After delighting in a backstage tour before the Chefs of Merivale Gala Dinner--sampling the canapes and talking to the chefs in the banquet kitchen downstairs--we food bloggers fully expected to be escorted out the door once the official dinner was served. At $300 a head, the six-course dinner would not only herald the conclusion of the first March into Merivale campaign, but would also be raising money for Camp Quality.
So when we were casually asked if we would be staying for dinner, there was certainly a moment of surrealism. Were we really hearing correctly? Had she just asked us... omigod she did. Thank goodness everyone else was doing the nodding for me (vigorously, too).
The running sheet
We'd already seen the running sheet of courses on the whiteboard downstairs. Although the dinner would be served in Massimo Bianchi's Ucello restaurant, each course would be presented by a different restaurant from the Merivale group.
Soon we were taking our seats at a table that was set up just for us in the middle of the room. Anthony, our waiter for the evening, was by our side in an instant, enquiring about any allergies at the table and whether we were all happy to have our beef served medium rare.
And then, because our status as food bloggers had been noted and nay, welcomed, Anthony was again at our table to let us know that the first course was being plated, and would any of us like to head into the kitchen for photos?
The kitchen was in full-swing, the stainless steel counter laden with an army of Daniel Hong's upcoming dish. We hovered at the entrance trying not to get in the way, a row of chefs working silently but swiftly side-by-side as waitstaff stood by waiting for instructions.
I've often admired the intricacies of workflow in a commercial kitchen - there's an element of performance and theatre as each chef plays their pivotal role in a production that can only be seamless and without fault.
Course #1: Tartare of bluefin tuna
with sweetcorn, wasabi, avocado and soy-truffle dressing
Chef: Daniel Hong, Lotus
Wine: 2008 Leo Buring Riesling ‘Leonay’, Eden Valley - South Australia
I had a feeling I would love this dish, but even I wasn't prepared for the way Daniel Hong swept my off my feet. The tuna - I put a small portion in my mouth and then almost rolled my eyes to the back of my head. Softer than a baby's cheek, it simply sighed as it practically melted on my tongue, this divine morsel of tuna toro, the fattiest part of the belly that is most prized by the Japanese.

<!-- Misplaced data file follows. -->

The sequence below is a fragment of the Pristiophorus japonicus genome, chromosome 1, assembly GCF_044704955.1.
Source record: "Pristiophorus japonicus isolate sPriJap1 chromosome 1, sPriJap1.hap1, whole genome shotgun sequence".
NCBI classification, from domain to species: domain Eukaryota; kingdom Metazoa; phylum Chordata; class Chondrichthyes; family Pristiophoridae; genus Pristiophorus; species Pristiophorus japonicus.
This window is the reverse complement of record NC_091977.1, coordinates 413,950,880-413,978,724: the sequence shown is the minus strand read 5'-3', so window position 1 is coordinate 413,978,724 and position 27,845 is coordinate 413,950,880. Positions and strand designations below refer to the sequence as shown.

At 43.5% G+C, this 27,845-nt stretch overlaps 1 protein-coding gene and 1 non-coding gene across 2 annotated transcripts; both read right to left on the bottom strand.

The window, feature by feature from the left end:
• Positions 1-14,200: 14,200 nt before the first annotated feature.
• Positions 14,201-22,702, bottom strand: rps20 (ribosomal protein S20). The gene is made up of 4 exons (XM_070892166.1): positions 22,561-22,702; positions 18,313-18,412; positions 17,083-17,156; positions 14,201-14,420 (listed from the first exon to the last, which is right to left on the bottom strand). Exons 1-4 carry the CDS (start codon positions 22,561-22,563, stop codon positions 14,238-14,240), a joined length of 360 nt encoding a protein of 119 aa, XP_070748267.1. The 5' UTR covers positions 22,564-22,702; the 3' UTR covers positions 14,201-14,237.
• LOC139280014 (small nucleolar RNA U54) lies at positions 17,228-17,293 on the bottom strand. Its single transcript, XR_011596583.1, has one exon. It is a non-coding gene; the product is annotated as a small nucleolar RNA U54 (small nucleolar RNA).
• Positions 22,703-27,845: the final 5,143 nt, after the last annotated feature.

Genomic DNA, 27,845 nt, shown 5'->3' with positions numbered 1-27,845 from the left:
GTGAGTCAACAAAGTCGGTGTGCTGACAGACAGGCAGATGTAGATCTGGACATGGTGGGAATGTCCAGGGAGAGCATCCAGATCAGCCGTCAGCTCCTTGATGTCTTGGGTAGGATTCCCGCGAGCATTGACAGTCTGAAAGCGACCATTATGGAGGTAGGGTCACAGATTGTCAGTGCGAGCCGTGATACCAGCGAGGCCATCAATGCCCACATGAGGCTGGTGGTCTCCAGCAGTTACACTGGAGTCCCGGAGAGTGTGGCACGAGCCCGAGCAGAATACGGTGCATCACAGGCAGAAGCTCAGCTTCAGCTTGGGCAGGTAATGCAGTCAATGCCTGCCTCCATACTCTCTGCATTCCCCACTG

On top of the tuna was a happy splash of yellow, a puree of corn that was as sweet as it was sunny. Perched on the plate were five legumes that turned out to be wasabi paste, a pleasing hit of wasabi that was not harsh nor sinus-inflicting, but warm and sweet.
It was a revelation of tastes and textures, the yielding softness of the tuna contrasting with the creaminess of corn and the faint heat of wasabi. On the east and west corners of the plate we found a microscopic dice of green which we presumed to be unripe avocado and then suddenly - POP! the jolting briny burst of slippery swollen salmon roe.
The dish was so good I descended into an imitation of the giggling Japanese actresses on the judging panel of Iron Chef. It was like sex on a plate and I was going weak at the knees. I needed a private room with this dish. Seriously.
Massimo Bianchi, Ucello and Christopher Whitehead, Mad Cow
Making sure each plate is spotless before it leaves the kitchen
As I was photographing the plating of Massimo Bianchi's dish, I hear a psst! psst! only to see two chefs looking and ready for a quick happy snap.
Course #2: Raviolo of lobster with asparagus and mushrooms
Chef: Massimo Bianchi, Ucello
Wine: 2007 Feudi di San Gregorio Greco di Tufo, Campania – Italy
Chef Massimo Bianchi is known for his exacting standards, and I'm not surprised to see that his dish is being plated only a few at a time. A moat of creamy asparagus puree surrounds a silky raviolo that holds a pillow of sweet lobster. On top lie a puddle of rich buttery mushrooms. It's not a fragile insipid dish, but one that is rustic and marked with intense flavours.
Course #3: Steamed baby snapper fillet with sand crab,
snow peas, oyster mushrooms and ginger shallot vinaigrette
Chef: Peter Doyle, est.
Wine: 2007 Moss Wood Chardonnay, Margaret River - Western Australia